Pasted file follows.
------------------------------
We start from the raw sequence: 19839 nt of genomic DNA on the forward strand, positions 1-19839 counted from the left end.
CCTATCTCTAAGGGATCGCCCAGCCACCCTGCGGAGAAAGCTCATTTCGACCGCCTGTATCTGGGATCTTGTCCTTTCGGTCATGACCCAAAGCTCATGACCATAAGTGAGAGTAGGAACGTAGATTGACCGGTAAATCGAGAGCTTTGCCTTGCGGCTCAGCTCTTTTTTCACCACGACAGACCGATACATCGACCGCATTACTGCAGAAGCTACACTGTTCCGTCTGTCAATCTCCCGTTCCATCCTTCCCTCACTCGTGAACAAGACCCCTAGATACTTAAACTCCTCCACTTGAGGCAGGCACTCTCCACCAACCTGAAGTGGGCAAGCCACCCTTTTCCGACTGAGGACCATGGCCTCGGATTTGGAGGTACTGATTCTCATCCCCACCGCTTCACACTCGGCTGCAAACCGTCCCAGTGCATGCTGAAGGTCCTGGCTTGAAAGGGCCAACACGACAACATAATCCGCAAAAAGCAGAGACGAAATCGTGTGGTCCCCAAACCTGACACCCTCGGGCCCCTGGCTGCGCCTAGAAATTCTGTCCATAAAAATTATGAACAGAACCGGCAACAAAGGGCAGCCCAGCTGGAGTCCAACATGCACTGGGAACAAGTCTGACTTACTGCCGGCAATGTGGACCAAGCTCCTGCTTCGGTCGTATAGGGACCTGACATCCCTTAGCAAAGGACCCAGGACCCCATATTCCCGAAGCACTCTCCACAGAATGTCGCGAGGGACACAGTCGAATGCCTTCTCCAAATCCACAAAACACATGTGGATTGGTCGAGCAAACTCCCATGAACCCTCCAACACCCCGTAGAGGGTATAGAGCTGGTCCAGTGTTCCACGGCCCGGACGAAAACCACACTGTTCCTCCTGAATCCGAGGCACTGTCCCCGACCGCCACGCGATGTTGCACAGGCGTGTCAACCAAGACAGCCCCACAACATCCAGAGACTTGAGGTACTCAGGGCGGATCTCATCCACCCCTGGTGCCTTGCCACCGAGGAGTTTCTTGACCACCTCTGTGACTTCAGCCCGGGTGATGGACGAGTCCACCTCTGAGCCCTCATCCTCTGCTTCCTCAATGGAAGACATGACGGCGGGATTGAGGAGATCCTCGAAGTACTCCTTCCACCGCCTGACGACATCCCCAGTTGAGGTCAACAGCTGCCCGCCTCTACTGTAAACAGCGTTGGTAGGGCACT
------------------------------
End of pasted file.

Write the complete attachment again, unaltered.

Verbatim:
We start from the raw sequence: 19839 nt of genomic DNA on the forward strand, positions 1-19839 counted from the left end.
CCTATCTCTAAGGGATCGCCCAGCCACCCTGCGGAGAAAGCTCATTTCGACCGCCTGTATCTGGGATCTTGTCCTTTCGGTCATGACCCAAAGCTCATGACCATAAGTGAGAGTAGGAACGTAGATTGACCGGTAAATCGAGAGCTTTGCCTTGCGGCTCAGCTCTTTTTTCACCACGACAGACCGATACATCGACCGCATTACTGCAGAAGCTACACTGTTCCGTCTGTCAATCTCCCGTTCCATCCTTCCCTCACTCGTGAACAAGACCCCTAGATACTTAAACTCCTCCACTTGAGGCAGGCACTCTCCACCAACCTGAAGTGGGCAAGCCACCCTTTTCCGACTGAGGACCATGGCCTCGGATTTGGAGGTACTGATTCTCATCCCCACCGCTTCACACTCGGCTGCAAACCGTCCCAGTGCATGCTGAAGGTCCTGGCTTGAAAGGGCCAACACGACAACATAATCCGCAAAAAGCAGAGACGAAATCGTGTGGTCCCCAAACCTGACACCCTCGGGCCCCTGGCTGCGCCTAGAAATTCTGTCCATAAAAATTATGAACAGAACCGGCAACAAAGGGCAGCCCAGCTGGAGTCCAACATGCACTGGGAACAAGTCTGACTTACTGCCGGCAATGTGGACCAAGCTCCTGCTTCGGTCGTATAGGGACCTGACATCCCTTAGCAAAGGACCCAGGACCCCATATTCCCGAAGCACTCTCCACAGAATGTCGCGAGGGACACAGTCGAATGCCTTCTCCAAATCCACAAAACACATGTGGATTGGTCGAGCAAACTCCCATGAACCCTCCAACACCCCGTAGAGGGTATAGAGCTGGTCCAGTGTTCCACGGCCCGGACGAAAACCACACTGTTCCTCCTGAATCCGAGGCACTGTCCCCGACCGCCACGCGATGTTGCACAGGCGTGTCAACCAAGACAGCCCCACAACATCCAGAGACTTGAGGTACTCAGGGCGGATCTCATCCACCCCTGGTGCCTTGCCACCGAGGAGTTTCTTGACCACCTCTGTGACTTCAGCCCGGGTGATGGACGAGTCCACCTCTGAGCCCTCATCCTCTGCTTCCTCAATGGAAGACATGACGGCGGGATTGAGGAGATCCTCGAAGTACTCCTTCCACCGCCTGACGACATCCCCAGTTGAGGTCAACAGCTGCCCGCCTCTACTGTAAACAGCGTTGGTAGGGCACT